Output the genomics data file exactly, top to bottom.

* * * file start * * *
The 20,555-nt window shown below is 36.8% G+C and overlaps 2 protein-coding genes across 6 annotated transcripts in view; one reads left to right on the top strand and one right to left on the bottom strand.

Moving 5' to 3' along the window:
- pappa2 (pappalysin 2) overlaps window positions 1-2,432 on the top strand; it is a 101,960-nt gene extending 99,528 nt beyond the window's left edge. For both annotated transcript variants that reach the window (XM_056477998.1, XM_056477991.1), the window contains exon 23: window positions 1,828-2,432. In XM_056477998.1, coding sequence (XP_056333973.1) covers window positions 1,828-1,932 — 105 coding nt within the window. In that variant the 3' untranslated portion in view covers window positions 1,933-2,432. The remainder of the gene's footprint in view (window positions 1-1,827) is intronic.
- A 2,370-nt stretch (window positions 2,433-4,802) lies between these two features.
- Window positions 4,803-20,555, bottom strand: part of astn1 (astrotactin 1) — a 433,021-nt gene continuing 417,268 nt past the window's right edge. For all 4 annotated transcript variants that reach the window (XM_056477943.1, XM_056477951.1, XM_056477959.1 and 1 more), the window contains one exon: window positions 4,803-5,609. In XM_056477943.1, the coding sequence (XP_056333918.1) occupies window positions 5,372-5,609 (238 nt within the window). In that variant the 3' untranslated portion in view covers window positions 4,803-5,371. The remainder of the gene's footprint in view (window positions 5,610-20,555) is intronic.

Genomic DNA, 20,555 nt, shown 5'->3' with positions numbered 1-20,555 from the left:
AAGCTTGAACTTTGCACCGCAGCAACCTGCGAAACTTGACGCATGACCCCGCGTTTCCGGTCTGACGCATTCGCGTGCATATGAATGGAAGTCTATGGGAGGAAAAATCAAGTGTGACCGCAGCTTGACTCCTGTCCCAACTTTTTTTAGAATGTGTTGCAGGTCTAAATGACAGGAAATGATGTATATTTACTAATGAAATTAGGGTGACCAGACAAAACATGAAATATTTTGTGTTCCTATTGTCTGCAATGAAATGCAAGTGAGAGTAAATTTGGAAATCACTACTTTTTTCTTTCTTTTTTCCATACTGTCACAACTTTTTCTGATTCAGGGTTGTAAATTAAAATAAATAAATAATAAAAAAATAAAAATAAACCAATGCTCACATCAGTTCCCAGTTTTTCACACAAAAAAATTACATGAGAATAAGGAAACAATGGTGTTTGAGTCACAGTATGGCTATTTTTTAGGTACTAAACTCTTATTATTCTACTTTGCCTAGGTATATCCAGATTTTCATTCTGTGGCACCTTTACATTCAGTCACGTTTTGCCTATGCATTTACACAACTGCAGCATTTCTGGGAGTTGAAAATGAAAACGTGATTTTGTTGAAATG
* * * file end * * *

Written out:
The 20,555-nt window shown below is 36.8% G+C and overlaps 2 protein-coding genes across 6 annotated transcripts in view; one reads left to right on the top strand and one right to left on the bottom strand.

Moving 5' to 3' along the window:
- pappa2 (pappalysin 2) overlaps window positions 1-2,432 on the top strand; it is a 101,960-nt gene extending 99,528 nt beyond the window's left edge. For both annotated transcript variants that reach the window (XM_056477998.1, XM_056477991.1), the window contains exon 23: window positions 1,828-2,432. In XM_056477998.1, coding sequence (XP_056333973.1) covers window positions 1,828-1,932 — 105 coding nt within the window. In that variant the 3' untranslated portion in view covers window positions 1,933-2,432. The remainder of the gene's footprint in view (window positions 1-1,827) is intronic.
- A 2,370-nt stretch (window positions 2,433-4,802) lies between these two features.
- Window positions 4,803-20,555, bottom strand: part of astn1 (astrotactin 1) — a 433,021-nt gene continuing 417,268 nt past the window's right edge. For all 4 annotated transcript variants that reach the window (XM_056477943.1, XM_056477951.1, XM_056477959.1 and 1 more), the window contains one exon: window positions 4,803-5,609. In XM_056477943.1, the coding sequence (XP_056333918.1) occupies window positions 5,372-5,609 (238 nt within the window). In that variant the 3' untranslated portion in view covers window positions 4,803-5,371. The remainder of the gene's footprint in view (window positions 5,610-20,555) is intronic.

Genomic DNA, 20,555 nt, shown 5'->3' with positions numbered 1-20,555 from the left:
AAGCTTGAACTTTGCACCGCAGCAACCTGCGAAACTTGACGCATGACCCCGCGTTTCCGGTCTGACGCATTCGCGTGCATATGAATGGAAGTCTATGGGAGGAAAAATCAAGTGTGACCGCAGCTTGACTCCTGTCCCAACTTTTTTTAGAATGTGTTGCAGGTCTAAATGACAGGAAATGATGTATATTTACTAATGAAATTAGGGTGACCAGACAAAACATGAAATATTTTGTGTTCCTATTGTCTGCAATGAAATGCAAGTGAGAGTAAATTTGGAAATCACTACTTTTTTCTTTCTTTTTTCCATACTGTCACAACTTTTTCTGATTCAGGGTTGTAAATTAAAATAAATAAATAATAAAAAAATAAAAATAAACCAATGCTCACATCAGTTCCCAGTTTTTCACACAAAAAAATTACATGAGAATAAGGAAACAATGGTGTTTGAGTCACAGTATGGCTATTTTTTAGGTACTAAACTCTTATTATTCTACTTTGCCTAGGTATATCCAGATTTTCATTCTGTGGCACCTTTACATTCAGTCACGTTTTGCCTATGCATTTACACAACTGCAGCATTTCTGGGAGTTGAAAATGAAAACGTGATTTTGTTGAAATG